Google SSL Login XSSIn October, Google was criticized for not paying attention to an already reported cross domain frame injection vulnerability, prompting the release of a proof of concept example demonstrating how third-party content can be injected within Google pages. Ignoring the endless debate of the pros and cons of full disclosure, responsible disclosure and partial disclosure for a moment, the fact that a large number of already reported vulnerabilities remain unfixed despite the potential for abuse, clearly indicates a company’s commitment — or the lack of.

XSSed is a great open source resource, whose early warning feature and RSS feeds are an invaluable resource that could help the affected sites into prioritizing the fixing of particular flaw that’s now in the public domain, if only were the affected companies to embrace it as such.

[Source: zdnet]

MS Patch Tuesday: Critical Windows, Office flaws fixed

Microsoft patches 4 critical flaws on Patch TuesdayMicrosoft’s scheduled batch of patches for November crossed the wires today with fixes for at least four documented vulnerabilities affecting millions of Windows and Office users.

As previously reported, the company released two security bulletins — one rated critical, one rated important — with fixes for flaws that could lead to remote code execution attacks. The updates apply to users running all supported versions of Windows (including Vista and Windows Server 2008) and most versions of Microsoft Office.

The critical MS08-069 bulletin should be treated with the utmost priority because of the risk of remote code execution attacks if a Windows user is simply tricked into browsing to a rigged Web page with Internet Explorer.

Details from the bulletin:

  • CVE-2007-0099: A remote code execution vulnerability exists in the way that Microsoft XML Core Services parses XML content. The vulnerability could allow remote code execution if a user browses a Web site that contains specially crafted content or opens specially crafted HTML e-mail. An attacker who successfully exploited this vulnerability could take complete control of an affected system. An attacker could then install programs; view, change, or delete data; or create new accounts with full user rights.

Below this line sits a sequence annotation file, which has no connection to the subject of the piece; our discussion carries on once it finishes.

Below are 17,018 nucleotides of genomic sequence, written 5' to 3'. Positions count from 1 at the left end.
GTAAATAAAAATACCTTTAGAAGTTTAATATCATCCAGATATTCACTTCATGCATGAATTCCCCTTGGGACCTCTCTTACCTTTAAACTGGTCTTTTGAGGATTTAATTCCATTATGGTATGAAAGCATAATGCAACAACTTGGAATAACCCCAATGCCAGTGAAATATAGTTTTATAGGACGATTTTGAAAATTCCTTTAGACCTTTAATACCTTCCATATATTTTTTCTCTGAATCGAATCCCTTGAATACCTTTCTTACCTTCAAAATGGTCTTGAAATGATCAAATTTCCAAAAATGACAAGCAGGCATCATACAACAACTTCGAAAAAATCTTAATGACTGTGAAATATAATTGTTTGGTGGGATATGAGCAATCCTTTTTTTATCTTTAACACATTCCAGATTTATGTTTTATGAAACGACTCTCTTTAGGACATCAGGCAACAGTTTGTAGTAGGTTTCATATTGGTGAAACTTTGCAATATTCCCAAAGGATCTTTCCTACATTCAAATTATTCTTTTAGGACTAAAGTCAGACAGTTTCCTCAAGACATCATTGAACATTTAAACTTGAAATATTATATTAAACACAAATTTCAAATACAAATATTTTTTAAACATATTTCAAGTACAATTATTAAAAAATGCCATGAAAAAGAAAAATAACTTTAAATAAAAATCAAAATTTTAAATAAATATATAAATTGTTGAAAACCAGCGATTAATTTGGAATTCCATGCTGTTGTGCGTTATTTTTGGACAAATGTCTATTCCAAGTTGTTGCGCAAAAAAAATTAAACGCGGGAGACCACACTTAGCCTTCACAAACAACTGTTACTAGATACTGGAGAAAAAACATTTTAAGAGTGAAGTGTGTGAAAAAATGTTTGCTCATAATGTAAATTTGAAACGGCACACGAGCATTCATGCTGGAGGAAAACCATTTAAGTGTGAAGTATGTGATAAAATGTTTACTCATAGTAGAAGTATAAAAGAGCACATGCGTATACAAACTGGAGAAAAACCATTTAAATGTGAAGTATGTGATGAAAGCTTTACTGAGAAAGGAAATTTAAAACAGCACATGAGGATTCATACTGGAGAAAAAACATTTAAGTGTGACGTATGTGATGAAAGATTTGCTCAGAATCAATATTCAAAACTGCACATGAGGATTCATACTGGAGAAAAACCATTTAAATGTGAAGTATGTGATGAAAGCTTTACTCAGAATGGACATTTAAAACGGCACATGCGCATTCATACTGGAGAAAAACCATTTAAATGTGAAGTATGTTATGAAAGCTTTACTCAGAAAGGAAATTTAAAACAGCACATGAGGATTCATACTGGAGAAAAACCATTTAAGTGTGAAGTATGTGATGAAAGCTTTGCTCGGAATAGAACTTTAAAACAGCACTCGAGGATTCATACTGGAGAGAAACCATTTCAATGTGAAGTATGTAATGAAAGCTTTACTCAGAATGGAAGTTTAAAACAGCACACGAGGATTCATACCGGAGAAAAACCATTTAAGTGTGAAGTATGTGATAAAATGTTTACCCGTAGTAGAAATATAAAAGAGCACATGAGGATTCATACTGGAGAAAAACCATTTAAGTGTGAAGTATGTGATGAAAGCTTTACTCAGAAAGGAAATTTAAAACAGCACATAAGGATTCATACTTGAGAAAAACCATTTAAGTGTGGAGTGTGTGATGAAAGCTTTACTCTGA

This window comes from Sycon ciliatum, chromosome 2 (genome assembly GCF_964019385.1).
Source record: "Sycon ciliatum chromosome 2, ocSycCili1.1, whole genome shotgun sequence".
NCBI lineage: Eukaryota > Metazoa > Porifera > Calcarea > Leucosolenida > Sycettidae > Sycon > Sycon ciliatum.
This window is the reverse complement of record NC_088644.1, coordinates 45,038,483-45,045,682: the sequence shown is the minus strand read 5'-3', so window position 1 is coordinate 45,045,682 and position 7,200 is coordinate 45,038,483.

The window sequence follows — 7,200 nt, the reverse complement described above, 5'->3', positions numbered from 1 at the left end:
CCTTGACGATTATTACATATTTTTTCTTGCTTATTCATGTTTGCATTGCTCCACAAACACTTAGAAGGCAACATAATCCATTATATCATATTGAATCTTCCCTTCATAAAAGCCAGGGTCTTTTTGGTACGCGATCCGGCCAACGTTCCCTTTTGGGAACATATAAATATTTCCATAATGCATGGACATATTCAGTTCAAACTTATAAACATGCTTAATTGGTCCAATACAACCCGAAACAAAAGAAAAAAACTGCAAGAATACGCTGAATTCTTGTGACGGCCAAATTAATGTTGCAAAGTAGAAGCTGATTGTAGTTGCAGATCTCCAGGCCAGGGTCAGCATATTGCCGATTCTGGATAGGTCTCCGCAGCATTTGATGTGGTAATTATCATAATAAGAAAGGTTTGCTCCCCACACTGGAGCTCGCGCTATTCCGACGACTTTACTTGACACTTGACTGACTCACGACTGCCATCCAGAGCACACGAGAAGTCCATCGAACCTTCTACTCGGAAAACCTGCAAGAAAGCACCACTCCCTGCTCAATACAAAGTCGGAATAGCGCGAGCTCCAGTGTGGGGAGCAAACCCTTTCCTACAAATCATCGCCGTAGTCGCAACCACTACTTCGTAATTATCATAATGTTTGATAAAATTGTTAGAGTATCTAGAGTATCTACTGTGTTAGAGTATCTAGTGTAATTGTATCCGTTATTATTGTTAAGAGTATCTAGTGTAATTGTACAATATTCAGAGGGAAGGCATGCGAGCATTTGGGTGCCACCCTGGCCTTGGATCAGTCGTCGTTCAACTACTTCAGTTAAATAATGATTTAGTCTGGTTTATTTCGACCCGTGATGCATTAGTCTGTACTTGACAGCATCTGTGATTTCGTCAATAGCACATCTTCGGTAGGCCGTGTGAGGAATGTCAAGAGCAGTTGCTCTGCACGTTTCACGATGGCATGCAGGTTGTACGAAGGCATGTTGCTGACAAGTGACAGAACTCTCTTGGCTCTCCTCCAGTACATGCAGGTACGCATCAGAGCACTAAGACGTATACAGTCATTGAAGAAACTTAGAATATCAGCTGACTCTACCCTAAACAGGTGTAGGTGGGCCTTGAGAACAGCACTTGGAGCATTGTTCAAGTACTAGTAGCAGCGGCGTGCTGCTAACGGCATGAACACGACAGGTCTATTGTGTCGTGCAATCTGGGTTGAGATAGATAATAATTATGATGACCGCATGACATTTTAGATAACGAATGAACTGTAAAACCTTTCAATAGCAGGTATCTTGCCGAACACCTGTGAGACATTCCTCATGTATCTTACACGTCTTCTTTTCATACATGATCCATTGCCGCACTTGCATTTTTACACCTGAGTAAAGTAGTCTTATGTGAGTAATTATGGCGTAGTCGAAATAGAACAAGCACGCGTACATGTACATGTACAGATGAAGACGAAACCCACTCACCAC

• CVE-2008-4029: An information disclosure vulnerability exists in the way that Microsoft XML Core Services handles error checks for external document type definitions (DTDs). The vulnerability could allow information disclosure if a user browses a Web site that contains specially crafted content or opens specially crafted HTML e-mail. An attacker who successfully exploited this vulnerability could read data from a Web page in another domain in Internet Explorer. In all cases, however, an attacker would have no way to force users to visit these Web sites.
  • CVE-2008-4033: An information disclosure vulnerability exists in the way that Microsoft XML Core Services handles transfer-encoding headers. The vulnerability could allow information disclosure if a user browses a Web site that contains specially crafted content or opens specially crafted HTML e-mail. An attacker who successfully exploited this vulnerability could read data from a Web page in another domain in Internet Explorer.

The second update — MS08-068 — provides cover for a publicly disclosed vulnerability in Microsoft Server Message Block (SMB) Protocol. Exploit code for this flaw is currently available on the Internet.